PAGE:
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My father never wears color, and the absence of it, of saturated tones, is one of the first things I recognize when he slides into the booth across from me. His clothing, unadorned, soft slacks, expensive leather sandals, is familiar in a way that makes my heart swell. Sometimes when I’m sitting on the train, elegant slender men will sit beside me and I’ll let myself, for the twenty-minute commute, believe that they are him.

Now he is sitting across from me and the juxtaposition of him in this fluorescent diner is jarring. My father is not a man who sits on vinyl benches. He is not a man who eats pancakes, or does crossword puzzles, or whistles show tunes. He is not a man who tolerates jewelry; I twist the gold bands self-consciously on my fingers.

“They’re not wedding rings,” he says evenly.

“I’m not married,” I confirm.

The problem with Austin, with meeting him here, is that Texas is humid. After all this time, I need him to see a version of me that is not moist or nervous. I need him not to see me unsuccessful or overweight or scared or lost or poor or disappointed. But in reality, I am only not some of those things.

When I was small, I was certain he hung the moon. It’s still a possibility—I can, in fact, imagine his immaculate frame climbing a ladder upward—but in twenty years I’ve become less certain about everything, even him. The experience of walking around on this dirty Earth full-grown has made it harder to believe in anything. Everything. Or maybe I’ve just become disenchanted with the idea that hanging the moon was an important enough job to justify a disappearance.

My father is a soy milk person, but international houses of pancakes do not have soy milk and Janet, our waitress, is not affected by his disappointment. For Janet, my father’s disappointment is the disappointment of an itinerant customer, a man who will not tip well and whom she will not see again. Janet will return to the register, to the desolation of adulthood, to peeling off her neon fingernail polish and reading April’s Cosmopolitan in May. Janet will forget my father and for one moment I wish so much to be Janet, my stomach aches.

The problem with meeting him now, too late, when I’m twenty-eight, is that my memory is jagged and not everything I remember is good. Did he miss my graduation or did I ask him not to come? Did I block his number or did he forget to call? Was he hanging the moon or loving someone else? In reality, I never really ask any of these questions. I don’t want to know.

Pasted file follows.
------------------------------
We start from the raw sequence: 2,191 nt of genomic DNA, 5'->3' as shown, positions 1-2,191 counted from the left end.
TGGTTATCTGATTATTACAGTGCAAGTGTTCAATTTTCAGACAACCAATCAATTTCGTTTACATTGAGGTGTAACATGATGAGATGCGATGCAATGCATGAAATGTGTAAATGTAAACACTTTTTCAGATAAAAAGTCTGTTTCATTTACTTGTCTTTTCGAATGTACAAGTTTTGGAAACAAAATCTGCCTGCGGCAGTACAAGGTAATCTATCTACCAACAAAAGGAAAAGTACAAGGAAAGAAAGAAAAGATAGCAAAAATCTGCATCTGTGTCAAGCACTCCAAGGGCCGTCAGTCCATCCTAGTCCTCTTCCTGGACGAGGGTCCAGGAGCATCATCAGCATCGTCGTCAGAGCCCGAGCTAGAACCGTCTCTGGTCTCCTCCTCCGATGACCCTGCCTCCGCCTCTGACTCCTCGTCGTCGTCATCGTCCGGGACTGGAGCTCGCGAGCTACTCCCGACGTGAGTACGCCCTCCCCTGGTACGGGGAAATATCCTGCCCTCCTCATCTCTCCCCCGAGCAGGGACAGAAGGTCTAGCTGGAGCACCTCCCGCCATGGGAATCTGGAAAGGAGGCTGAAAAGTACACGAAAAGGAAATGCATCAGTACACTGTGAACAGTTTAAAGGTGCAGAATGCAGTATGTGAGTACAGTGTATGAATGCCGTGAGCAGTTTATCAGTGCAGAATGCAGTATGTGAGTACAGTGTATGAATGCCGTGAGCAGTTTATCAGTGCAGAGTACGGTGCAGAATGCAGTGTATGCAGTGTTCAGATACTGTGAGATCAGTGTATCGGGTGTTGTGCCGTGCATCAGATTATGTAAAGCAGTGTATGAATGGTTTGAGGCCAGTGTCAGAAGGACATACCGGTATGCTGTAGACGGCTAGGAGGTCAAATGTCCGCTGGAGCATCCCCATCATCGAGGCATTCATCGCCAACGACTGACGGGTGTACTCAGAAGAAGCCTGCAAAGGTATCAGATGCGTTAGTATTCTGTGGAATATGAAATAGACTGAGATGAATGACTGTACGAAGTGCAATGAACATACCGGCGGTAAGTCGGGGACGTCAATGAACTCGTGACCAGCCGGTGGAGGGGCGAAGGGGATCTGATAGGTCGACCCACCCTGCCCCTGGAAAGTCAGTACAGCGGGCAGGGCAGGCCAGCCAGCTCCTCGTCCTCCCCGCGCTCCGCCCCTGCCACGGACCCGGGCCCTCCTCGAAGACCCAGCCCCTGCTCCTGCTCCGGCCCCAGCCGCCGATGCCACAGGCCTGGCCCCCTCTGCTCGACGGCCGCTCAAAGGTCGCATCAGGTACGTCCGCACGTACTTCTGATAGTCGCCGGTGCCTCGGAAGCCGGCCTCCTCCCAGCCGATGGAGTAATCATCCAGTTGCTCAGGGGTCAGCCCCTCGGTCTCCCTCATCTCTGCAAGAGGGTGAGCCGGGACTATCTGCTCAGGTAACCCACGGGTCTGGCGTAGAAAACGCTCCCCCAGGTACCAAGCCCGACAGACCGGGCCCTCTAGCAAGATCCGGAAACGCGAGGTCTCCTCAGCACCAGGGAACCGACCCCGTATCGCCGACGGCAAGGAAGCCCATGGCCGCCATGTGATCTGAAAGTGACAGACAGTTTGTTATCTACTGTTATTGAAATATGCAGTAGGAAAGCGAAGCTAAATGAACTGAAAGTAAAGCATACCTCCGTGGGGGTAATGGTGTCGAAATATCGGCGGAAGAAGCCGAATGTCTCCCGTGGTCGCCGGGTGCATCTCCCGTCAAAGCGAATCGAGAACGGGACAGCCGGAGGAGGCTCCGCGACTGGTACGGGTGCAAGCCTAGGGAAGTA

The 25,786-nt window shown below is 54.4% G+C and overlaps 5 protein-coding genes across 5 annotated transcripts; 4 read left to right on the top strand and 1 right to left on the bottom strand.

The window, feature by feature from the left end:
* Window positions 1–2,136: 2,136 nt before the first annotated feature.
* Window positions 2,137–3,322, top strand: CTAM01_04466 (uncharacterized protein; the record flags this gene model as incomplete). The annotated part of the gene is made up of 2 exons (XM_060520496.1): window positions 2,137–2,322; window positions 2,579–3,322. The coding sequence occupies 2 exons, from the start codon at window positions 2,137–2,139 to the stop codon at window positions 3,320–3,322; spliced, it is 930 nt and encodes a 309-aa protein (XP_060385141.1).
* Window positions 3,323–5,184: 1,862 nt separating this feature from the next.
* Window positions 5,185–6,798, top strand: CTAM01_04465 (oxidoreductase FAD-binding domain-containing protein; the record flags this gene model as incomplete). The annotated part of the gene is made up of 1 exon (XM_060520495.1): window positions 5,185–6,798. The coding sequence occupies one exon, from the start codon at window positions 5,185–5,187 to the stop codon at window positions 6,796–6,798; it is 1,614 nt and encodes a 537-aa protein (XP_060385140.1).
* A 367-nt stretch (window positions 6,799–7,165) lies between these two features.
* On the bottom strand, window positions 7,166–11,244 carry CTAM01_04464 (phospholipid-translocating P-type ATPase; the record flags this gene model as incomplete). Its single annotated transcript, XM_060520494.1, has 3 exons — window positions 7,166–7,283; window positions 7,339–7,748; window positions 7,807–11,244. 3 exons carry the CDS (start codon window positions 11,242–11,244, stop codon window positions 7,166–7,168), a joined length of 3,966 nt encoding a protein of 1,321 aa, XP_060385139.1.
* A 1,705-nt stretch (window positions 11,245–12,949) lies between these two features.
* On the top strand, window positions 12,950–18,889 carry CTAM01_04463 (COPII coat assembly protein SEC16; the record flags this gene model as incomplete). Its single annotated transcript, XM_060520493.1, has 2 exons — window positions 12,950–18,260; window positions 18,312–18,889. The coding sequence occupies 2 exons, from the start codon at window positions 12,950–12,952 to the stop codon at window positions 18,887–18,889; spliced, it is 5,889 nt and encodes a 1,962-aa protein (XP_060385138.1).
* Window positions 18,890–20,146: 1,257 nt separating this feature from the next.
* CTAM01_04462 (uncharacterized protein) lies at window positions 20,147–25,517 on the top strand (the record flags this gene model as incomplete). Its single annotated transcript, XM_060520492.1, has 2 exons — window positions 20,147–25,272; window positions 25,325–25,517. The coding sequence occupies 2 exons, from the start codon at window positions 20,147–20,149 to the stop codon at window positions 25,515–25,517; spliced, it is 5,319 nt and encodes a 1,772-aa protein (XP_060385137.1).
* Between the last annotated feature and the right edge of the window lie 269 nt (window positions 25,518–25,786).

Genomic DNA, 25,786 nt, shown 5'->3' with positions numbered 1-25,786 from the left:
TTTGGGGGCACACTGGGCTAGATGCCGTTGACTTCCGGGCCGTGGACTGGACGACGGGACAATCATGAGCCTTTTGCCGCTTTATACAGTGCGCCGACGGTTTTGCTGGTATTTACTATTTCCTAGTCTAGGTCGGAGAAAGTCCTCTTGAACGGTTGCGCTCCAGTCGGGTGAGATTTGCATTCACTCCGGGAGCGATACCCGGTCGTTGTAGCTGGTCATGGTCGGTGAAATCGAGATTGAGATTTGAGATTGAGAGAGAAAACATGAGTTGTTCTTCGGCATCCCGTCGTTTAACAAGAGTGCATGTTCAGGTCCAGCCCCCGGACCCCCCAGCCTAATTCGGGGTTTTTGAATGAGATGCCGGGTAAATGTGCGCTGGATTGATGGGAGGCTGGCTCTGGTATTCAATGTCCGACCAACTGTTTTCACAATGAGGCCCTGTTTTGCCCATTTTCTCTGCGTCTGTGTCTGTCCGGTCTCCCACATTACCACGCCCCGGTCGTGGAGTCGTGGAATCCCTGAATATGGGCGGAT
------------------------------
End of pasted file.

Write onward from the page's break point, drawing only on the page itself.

It’s his skin that I think about the most. His hands were dry and warm, even at 102 degrees, even standing outside in suffocating heat on summer nights. When I shift in the booth, my skin adheres to the red vinyl, the uncomfortable stickiness like maple syrup on the backs of my legs and suddenly I hate his dry skin and the millions of other ways I do not resemble him, am not his daughter.

“I wrote you a letter,” he tells me—and I guess that’s true. An email is a letter, though it feels less significant. “Last year, on your birthday, I wasn’t sure if you read it.”

I had.

“Happy Birthday,” it read. “I hope we can talk soon.” He had signed it “Best,” full name, middle initial.

I think about all the other gifts he didn’t give. My eighth birthday? A leather-bound edition of The Lion, the Witch and the Wardrobe and on the first page in careful handwriting: Find magic in every closet. Love, Dad. When I was fourteen, a locket with Follow your heart, Love Dad etched inside. At eighteen, a plane ticket and a note: You’re too old for gifts, go experience something instead. Love, Dad. What actually happened: my father doesn’t believe in gifts and he does not sign things with love.

In reality, though, he did hold my hand sometimes, at eight and fourteen, in places where people could see us and see our eyes, and maybe realize they were the same. And his skin was always warm and dry.

When Janet comes to take my order, she tells me I can’t have pancakes because the cook left and they don’t do breakfast after ten. But then she looks at me and looks at the urn on the other side of the table and tells me she can do blueberry or chocolate chip. That’s when I remember where I live and how old I am. I am not in Austin and I am not eight and my father is not going to give me anything. But in reality, I still don’t believe it.


image: David Wright